We’re experimenting with using an author quote as a jump-off point in our discussion on writing. This time it’s one by John Gardner on plot:
In nearly all good fiction, the basic—all but inescapable—plot form is this: A central character wants something, goes after it despite opposition (perhaps including his own doubts), and so arrives at a win, lose, or draw.
Robine: The key element in this oversimplified plot description is opposition, that is, conflict. The problem in my novel Marshall’s Child, according to the instructor of a writing course I took recently, is that the conflict—Kat wants a baby but her husband Marshall does not—is not compelling enough. The instructor also felt that the action should more directly be focused on advancing the plot and should not be just a sequence of events.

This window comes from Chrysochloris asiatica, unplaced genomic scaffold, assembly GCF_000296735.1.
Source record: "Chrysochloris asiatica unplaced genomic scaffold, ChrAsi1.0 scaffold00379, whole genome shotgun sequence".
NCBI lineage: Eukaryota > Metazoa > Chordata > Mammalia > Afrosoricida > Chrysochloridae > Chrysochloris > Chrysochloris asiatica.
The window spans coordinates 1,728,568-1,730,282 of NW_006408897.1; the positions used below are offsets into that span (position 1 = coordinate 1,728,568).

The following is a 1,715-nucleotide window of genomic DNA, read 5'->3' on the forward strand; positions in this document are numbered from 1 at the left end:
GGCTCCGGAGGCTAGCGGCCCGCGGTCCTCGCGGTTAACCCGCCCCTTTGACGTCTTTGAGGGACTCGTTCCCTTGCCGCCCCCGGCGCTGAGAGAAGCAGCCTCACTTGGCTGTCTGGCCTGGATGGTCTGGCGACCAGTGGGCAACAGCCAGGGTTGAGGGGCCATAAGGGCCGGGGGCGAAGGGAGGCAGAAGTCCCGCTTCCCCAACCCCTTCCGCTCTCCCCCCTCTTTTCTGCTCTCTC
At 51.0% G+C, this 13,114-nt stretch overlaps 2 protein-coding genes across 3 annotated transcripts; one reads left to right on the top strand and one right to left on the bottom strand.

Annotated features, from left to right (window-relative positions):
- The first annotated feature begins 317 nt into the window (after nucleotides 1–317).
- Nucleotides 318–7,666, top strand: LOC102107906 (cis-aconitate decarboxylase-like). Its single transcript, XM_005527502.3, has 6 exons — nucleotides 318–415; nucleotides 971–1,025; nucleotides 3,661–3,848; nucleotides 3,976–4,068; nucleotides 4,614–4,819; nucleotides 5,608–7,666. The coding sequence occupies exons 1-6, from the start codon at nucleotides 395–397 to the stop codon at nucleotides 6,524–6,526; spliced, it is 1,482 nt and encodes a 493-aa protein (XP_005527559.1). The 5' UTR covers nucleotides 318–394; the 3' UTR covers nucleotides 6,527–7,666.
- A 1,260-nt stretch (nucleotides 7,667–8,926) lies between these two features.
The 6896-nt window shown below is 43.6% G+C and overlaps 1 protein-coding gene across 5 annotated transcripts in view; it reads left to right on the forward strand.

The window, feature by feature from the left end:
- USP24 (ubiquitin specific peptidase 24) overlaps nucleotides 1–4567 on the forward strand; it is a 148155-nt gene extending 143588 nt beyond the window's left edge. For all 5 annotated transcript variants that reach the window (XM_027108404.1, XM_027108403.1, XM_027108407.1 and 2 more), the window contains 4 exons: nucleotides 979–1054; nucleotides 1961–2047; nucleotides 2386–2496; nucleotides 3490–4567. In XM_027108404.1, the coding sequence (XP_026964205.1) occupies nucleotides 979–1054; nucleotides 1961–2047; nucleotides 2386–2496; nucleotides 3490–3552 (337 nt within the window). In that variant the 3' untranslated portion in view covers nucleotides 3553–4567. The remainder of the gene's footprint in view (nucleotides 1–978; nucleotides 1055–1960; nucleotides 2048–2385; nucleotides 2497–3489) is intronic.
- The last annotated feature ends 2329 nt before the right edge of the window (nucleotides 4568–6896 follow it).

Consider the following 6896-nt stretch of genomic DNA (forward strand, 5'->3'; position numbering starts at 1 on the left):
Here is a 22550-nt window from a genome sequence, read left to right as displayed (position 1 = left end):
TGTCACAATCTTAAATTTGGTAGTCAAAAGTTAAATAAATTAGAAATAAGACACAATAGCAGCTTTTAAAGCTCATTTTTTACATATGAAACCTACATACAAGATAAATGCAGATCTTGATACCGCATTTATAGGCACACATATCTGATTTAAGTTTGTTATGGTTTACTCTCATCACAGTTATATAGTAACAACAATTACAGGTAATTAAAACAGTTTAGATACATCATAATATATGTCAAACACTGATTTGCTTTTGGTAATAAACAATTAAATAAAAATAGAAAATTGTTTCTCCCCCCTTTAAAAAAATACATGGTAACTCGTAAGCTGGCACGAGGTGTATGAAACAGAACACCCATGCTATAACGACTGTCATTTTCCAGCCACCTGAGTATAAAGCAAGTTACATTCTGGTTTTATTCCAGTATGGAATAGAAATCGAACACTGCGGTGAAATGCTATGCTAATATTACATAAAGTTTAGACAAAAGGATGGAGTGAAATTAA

So the question for you, Denise, is how strong does the conflict in a story have to be? How much does a story have to rely on plot, as described above by Gardner? And does conflict equal plot? Can you have a good story “whose strength,” as Gardner suggests elsewhere, “is language or structure or playfulness, and whose plot is weak and ailing?”